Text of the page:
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<xTITLE>Crying Doesn't Help</xTITLE>

Crying Doesn't Help

by Phyllis Pollack
August 2011

PGP Mediation Blog by Phyllis G. Pollack

Phyllis  Pollack

As a mediator, I am sometimes confronted with a party who starts to cry as she tells me her story or relates some aspect that is very emotional. My inclination is to hand her a box of Kleenex and attempt to assure her that it is alright to cry and, in fact, will probably do her “good.”

Well, a recent study indicates that the folklore that a good cry is good is incorrect. A new study published in the August 2011 issue of the Journal of Research in Personality (entitled When and for whom does crying improve mood? A daily diary study of 1004 crying episodes) indicates that crying is not as cathartic as we all think it is. Rather, “. . .shedding tears only improved mood in one-third of cryers who kept tabs of their bawling behaviors. . . .” (“Crying shame: Tears don’t make you feel any better, study shows” by Cari Nierenberg) (

Researchers asked 97 women aged 18 to 48 in the Netherlands to keep a daily diary of their moods and crying spells over a 60 to 90 day period. Men were not included in the study.

Each participant noted her mood each day, whether she had an urge to cry and if she, in fact, did so. For each crying episode, the participant jotted down the reason for it, its length, its intensity, where it occurred, if others were present and how they felt afterwards.

These diaries provided 1,004 crying episodes to analyze. The researchers found that on an average, each episode lasted eight minutes, occurred in the living room, either alone or with one other present and resulted from seeing others suffer or due to conflict or loss. (Id.)

Most importantly, 61% “reported no change in mood compared to how they felt before” they cried. “Thirty percent experienced a better mood afterwards and nine percent felt worse.” (Id.)

So, contrary to conventional wisdom, crying does not necessarily improve one’s mood. For those whose mood did improve, it was the intensity of the sobbing, rather than its length, that made the difference: the more intense sobbing led to a better mood.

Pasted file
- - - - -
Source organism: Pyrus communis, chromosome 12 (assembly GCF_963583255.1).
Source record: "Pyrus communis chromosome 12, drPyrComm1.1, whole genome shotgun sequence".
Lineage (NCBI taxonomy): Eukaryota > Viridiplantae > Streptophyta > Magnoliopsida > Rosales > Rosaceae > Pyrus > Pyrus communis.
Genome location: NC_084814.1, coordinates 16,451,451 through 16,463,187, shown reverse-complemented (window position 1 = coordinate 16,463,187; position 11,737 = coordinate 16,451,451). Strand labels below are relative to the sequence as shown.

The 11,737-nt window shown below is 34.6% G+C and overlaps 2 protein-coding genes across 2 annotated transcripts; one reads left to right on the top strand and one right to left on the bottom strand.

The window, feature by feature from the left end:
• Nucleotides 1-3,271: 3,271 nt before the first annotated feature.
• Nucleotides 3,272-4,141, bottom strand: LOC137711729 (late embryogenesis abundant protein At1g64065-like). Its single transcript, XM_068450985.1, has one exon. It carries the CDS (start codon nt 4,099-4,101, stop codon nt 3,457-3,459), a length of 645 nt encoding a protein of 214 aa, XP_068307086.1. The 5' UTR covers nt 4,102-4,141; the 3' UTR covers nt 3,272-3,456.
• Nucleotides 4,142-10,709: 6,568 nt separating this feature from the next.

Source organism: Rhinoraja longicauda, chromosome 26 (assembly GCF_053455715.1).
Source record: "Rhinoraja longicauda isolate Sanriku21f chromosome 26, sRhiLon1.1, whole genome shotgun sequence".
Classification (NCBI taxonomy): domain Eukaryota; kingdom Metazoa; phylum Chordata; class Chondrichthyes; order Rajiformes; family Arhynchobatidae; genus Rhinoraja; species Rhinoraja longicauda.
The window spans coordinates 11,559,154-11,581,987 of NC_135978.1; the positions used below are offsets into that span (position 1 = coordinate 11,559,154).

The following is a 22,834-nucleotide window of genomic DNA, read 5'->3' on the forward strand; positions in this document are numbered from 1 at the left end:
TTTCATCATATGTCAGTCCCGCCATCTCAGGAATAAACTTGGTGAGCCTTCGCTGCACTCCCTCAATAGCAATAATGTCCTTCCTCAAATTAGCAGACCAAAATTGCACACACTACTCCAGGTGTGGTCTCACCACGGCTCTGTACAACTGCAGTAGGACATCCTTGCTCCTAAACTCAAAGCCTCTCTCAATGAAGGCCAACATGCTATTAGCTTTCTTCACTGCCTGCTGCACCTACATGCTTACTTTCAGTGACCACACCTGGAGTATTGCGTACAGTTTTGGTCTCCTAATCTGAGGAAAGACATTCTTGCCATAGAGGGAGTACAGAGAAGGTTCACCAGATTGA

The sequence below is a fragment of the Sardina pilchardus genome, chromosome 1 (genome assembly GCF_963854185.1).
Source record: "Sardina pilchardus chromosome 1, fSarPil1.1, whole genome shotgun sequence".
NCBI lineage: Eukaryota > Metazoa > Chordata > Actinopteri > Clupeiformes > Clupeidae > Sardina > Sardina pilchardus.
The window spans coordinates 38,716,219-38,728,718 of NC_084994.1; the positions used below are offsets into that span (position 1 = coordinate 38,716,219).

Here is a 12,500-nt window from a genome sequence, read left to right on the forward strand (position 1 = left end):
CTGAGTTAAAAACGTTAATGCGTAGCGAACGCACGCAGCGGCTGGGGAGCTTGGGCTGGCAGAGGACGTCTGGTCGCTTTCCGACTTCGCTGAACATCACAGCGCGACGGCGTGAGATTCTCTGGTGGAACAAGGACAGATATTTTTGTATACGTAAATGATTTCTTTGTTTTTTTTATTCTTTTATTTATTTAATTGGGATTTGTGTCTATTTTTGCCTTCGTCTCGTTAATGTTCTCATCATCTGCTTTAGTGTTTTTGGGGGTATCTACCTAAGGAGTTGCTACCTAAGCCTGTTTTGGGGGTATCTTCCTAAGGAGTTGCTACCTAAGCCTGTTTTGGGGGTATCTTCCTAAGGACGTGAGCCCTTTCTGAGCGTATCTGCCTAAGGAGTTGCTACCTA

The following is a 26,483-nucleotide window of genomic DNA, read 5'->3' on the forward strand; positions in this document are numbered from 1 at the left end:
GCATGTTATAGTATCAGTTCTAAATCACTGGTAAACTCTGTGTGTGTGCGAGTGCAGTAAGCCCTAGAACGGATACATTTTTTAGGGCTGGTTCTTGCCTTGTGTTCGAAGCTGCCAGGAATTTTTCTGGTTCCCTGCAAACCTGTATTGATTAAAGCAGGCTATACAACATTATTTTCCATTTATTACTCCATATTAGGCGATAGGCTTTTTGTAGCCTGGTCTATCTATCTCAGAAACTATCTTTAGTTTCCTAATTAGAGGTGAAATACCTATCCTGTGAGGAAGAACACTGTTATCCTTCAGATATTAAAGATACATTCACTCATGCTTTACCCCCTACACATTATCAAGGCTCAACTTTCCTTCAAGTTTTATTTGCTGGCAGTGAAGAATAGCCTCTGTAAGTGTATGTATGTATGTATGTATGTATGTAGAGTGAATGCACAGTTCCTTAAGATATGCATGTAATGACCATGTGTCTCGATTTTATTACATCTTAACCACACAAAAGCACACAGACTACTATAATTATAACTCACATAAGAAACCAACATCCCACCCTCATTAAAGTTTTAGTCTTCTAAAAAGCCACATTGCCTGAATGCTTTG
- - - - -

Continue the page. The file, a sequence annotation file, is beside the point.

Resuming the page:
The teachable moment is that if someone is going to cry during a mediation, it should be intense. Otherwise, there is only a one in three chance that the sobbing will improve her mood and possibly lead to a good outcome at the mediation.

. . .Just something to think about!


Phyllis Pollack with PGP Mediation uses a facilitative, interest-based approach. Her preferred mediation style is facilitative in the belief that the best and most durable resolutions are those achieved by the parties themselves. The parties generally know the business issues and priorities, personalities and obstacles to a successful resolution as well as their own needs better than any mediator or arbitrator. She does not impose her views or make decisions for the parties. Rather, Phyllis assists the parties in creating options that meet the needs and desires of both sides.  When appropriate, visual aids are used in preparing discussions and illustrating possible solutions. On the other hand, she is not averse to being proactive and offering a generous dose of reality, particularly when the process may have stalled due to unrealistic expectations of attorney or client, a failure to focus on needs rather than demands, or when one or more parties need to be reminded of the potential consequences of their failure to reach an agreement.

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